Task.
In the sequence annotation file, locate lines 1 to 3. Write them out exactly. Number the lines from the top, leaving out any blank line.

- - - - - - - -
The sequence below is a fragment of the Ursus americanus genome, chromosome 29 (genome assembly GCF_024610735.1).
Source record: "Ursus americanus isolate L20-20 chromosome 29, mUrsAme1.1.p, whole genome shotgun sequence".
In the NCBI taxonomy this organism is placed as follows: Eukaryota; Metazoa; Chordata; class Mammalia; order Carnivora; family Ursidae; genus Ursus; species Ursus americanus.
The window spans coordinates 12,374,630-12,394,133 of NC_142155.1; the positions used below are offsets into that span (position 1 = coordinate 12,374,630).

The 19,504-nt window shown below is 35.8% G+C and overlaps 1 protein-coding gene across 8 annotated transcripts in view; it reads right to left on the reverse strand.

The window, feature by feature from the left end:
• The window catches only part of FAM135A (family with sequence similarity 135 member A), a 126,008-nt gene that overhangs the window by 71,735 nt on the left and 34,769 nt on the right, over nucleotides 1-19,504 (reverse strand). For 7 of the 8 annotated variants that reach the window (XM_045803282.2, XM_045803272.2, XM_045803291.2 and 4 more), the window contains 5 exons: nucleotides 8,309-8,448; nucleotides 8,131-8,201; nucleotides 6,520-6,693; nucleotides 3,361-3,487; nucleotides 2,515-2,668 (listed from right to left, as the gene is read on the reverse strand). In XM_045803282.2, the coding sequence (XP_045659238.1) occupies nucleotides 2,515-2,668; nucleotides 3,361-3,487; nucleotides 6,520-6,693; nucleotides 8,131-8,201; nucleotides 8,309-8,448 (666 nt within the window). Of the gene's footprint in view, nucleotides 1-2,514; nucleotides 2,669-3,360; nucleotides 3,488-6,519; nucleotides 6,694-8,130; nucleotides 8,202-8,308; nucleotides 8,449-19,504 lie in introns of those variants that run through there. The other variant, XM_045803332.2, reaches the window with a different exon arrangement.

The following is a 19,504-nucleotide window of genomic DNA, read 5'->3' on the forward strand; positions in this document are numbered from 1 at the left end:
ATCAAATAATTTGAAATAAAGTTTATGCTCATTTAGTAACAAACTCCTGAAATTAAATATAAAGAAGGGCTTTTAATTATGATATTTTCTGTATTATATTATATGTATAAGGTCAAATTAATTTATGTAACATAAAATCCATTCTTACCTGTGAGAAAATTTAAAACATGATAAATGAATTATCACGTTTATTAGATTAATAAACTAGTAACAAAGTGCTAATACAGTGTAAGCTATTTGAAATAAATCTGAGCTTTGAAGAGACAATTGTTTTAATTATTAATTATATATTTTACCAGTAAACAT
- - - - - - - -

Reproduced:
The sequence below is a fragment of the Ursus americanus genome, chromosome 29 (genome assembly GCF_024610735.1).
Source record: "Ursus americanus isolate L20-20 chromosome 29, mUrsAme1.1.p, whole genome shotgun sequence".
In the NCBI taxonomy this organism is placed as follows: Eukaryota; Metazoa; Chordata; class Mammalia; order Carnivora; family Ursidae; genus Ursus; species Ursus americanus.